Sunday, 2 March 2014

Dry spell: S'pore has 'margin' of water safety

Country's water technology ensures sufficient supply, says minister
By David Ee, The Straits Times, 1 Mar 2014

THE prolonged dry weather is expected to continue for "at least another two or three weeks", Minister for the Environment and Water Resources Vivian Balakrishnan said yesterday.

But while "we cannot be sure how prolonged this dry spell will be", he reassured Singaporeans that the country's water technology means it will be fine "no matter how long this goes on, whether the next few weeks or the next few months".

Singapore's investments in desalination and Newater - high grade reclaimed water - are paying off, he said at a school event at Marina Barrage, "giving us a safety margin which today we are tapping".

These two sources together are able to meet 55 per cent of the Republic's water demand - about 400 million gallons a day (mgd) on average - regardless of how much rain falls.

Because of this, he does not currently foresee a need for water rationing, which was last seen here during a drought in the 1960s. He also ruled out cloud-seeding, saying it would have little effect on an island as small as Singapore.

Reservoirs and water imported from Malaysia are Singapore's two other sources of water.

The Republic has seen barely any rain over the past 11/2 months, in one of its longest-ever dry spells. National water agency PUB is now pumping 35 million gallons of Newater a day into reservoirs to maintain water levels.

Even so, Singapore's water technology "is not limitless", said Dr Balakrishnan. He stressed the importance of conserving water, noting that daily consumption has gone up by about 4 per cent during this period.

The immediate plan is to reduce consumption.

PUB is issuing 25,000 advisories to heavy water users, while households will be given water-saving tips. Town councils will also be told to use less water for cleaning.

"We do need to conserve water and to understand that the good fortune that we have now has not come cheaply, has not come easily," said Dr Balakrishnan.

Singapore's demand for water is expected to double to nearly 800 mgd by around 2060. The second agreement to import water from Malaysia expires in 2061.

The minister added: "You only need to look at the region to understand that people are suffering and are having to confront this brutal reality (of water shortage). It is a good reminder for us that we need to prepare well in advance."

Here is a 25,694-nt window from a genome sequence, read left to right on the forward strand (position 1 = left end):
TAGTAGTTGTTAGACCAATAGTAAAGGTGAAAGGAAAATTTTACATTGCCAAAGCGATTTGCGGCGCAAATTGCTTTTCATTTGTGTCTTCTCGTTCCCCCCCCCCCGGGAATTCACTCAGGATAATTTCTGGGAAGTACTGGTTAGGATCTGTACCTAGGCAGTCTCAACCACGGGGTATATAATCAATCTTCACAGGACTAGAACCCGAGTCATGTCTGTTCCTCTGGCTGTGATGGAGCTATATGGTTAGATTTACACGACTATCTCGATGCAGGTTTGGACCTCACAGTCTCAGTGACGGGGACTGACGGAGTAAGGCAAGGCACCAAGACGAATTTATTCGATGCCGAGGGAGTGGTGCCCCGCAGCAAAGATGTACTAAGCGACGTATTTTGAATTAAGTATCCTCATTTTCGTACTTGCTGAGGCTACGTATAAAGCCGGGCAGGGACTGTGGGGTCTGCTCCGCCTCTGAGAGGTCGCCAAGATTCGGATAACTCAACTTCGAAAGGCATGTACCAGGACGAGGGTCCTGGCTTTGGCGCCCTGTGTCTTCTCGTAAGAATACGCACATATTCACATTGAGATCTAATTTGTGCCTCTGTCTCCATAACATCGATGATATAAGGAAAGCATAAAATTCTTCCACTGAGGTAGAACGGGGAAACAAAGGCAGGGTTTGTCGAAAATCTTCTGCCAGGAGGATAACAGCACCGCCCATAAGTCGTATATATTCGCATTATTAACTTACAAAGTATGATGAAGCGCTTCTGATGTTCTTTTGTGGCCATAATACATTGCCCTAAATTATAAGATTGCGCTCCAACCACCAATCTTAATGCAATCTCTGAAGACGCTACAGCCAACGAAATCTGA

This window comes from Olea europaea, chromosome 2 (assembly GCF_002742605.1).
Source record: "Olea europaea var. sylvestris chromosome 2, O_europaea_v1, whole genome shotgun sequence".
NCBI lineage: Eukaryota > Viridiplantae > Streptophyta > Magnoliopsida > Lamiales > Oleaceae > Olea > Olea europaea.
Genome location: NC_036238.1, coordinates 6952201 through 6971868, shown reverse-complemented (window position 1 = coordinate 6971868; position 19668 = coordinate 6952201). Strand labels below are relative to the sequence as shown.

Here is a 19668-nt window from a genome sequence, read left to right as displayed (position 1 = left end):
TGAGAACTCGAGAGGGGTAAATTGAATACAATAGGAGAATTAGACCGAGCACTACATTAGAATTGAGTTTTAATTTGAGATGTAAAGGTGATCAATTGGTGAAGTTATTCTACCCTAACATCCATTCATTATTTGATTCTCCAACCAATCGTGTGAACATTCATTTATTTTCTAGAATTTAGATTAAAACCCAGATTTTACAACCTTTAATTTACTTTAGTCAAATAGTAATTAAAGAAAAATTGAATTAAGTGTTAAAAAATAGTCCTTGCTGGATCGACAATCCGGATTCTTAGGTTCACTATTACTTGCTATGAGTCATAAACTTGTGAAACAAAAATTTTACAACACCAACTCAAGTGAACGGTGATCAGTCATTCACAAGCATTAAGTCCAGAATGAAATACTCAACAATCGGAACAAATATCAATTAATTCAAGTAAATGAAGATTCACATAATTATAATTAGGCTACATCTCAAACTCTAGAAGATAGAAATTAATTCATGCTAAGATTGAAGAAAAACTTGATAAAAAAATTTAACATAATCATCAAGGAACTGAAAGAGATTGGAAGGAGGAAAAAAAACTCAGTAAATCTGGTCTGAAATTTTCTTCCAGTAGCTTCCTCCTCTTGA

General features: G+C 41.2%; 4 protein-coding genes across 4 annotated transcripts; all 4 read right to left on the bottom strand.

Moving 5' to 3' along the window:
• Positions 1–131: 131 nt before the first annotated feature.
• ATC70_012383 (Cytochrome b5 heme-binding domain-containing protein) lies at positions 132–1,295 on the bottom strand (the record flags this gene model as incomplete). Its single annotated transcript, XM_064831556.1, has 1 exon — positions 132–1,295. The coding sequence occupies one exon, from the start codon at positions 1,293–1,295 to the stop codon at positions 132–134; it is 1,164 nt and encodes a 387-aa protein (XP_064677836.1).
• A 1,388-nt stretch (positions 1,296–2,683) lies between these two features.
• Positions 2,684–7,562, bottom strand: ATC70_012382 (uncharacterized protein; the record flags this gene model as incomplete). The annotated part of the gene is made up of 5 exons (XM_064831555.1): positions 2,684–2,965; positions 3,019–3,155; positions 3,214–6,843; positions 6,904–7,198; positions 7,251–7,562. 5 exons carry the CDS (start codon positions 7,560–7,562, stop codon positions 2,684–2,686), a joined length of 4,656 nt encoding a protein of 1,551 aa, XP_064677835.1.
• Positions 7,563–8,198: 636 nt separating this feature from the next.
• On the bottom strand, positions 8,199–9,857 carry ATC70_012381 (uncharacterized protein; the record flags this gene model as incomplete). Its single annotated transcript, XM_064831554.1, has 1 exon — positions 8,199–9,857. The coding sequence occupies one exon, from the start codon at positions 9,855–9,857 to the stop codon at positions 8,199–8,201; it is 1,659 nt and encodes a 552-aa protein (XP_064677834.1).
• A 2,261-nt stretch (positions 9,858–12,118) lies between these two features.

Across the border, Kuala Lumpur and Selangor have already begun rationing water, and Johor could soon follow as Malaysia endures one of its longest dry spells in years. A draft United Nations report yesterday also warned that the droughts hitting the region could reduce crop harvests and cause food prices to spike.

Already, the price of palm oil, the world's most-used edible oil and one of the most important crops in South-east Asia, is surging as the weather hampers production.

PUB calls for water to be conserved amid dry spell
It has sent advisories to heavy users, and will be planning roadshows
By David Ee, The Straits Times, 1 Mar 2014

NATIONAL water agency PUB has been urging businesses and home owners to use less water, as Singapore goes through one of its longest periods of dry weather.

In the past two weeks, PUB has begun to issue 25,000 advisories to heavy water users such as shopping malls, hotels, wafer fabrication plants and landscaping firms.

The advisories urge them, for example, to clean areas using water only when necessary, reuse water for non-drinking uses whenever possible, and to switch off water features like fountains.

It has also sent advice to nearly 400 home owners with high water consumption, offering tips such as taking showers within five minutes, putting thimbles on taps, and washing vegetables in a filled sink rather than under a running tap.

In the coming weeks, it will organise a series of roadshows in schools and malls to press home the message of water conservation.

PUB 3P Network director George Madhavan noted that Singapore now has 17 reservoirs compared to just three in the 1960s, and "a more diversified" water supply with Newater and desalinated water.

But, he said, "We do not know how long this dry spell will last. All of us have to play our part to conserve water and make every drop count."

Singapore has seen barely any rainfall since the middle of January, apart from isolated and brief showers earlier last month.

Town councils are also being asked not to use water unnecessarily for cleaning, by cutting down on the use of water jets.

At least one town council has taken heed. Member of Parliament for Pasir Ris-Punggol GRC Zainal Sapari wrote on Facebook yesterday morning that he has asked the town council to suspend the monthly block washing.

"(A) dirty block is an irritation but using precious water for this purpose is not wise given the dry spell we are experiencing," he wrote.

Meanwhile, The Straits Times understands that the National Parks Board has, for several years, stopped the routine watering of most plants in order to conserve water.

But to help newly planted saplings and significant trees, such as Heritage Trees, cope with the dry weather, it has started watering them with water that is not meant for drinking.

"Certainly, as far as the grass is concerned, we will have to let it go brown," said Minister for The Environment and Water Resources Vivian Balakrishnan yesterday morning.

"We can't afford to pour... water just to keep our lawns looking green. We will have to accept a certain amount of dryness, a certain amount of brownness even."

Every drop of water is precious, he added, and the dry spell is "a stark reminder" of that.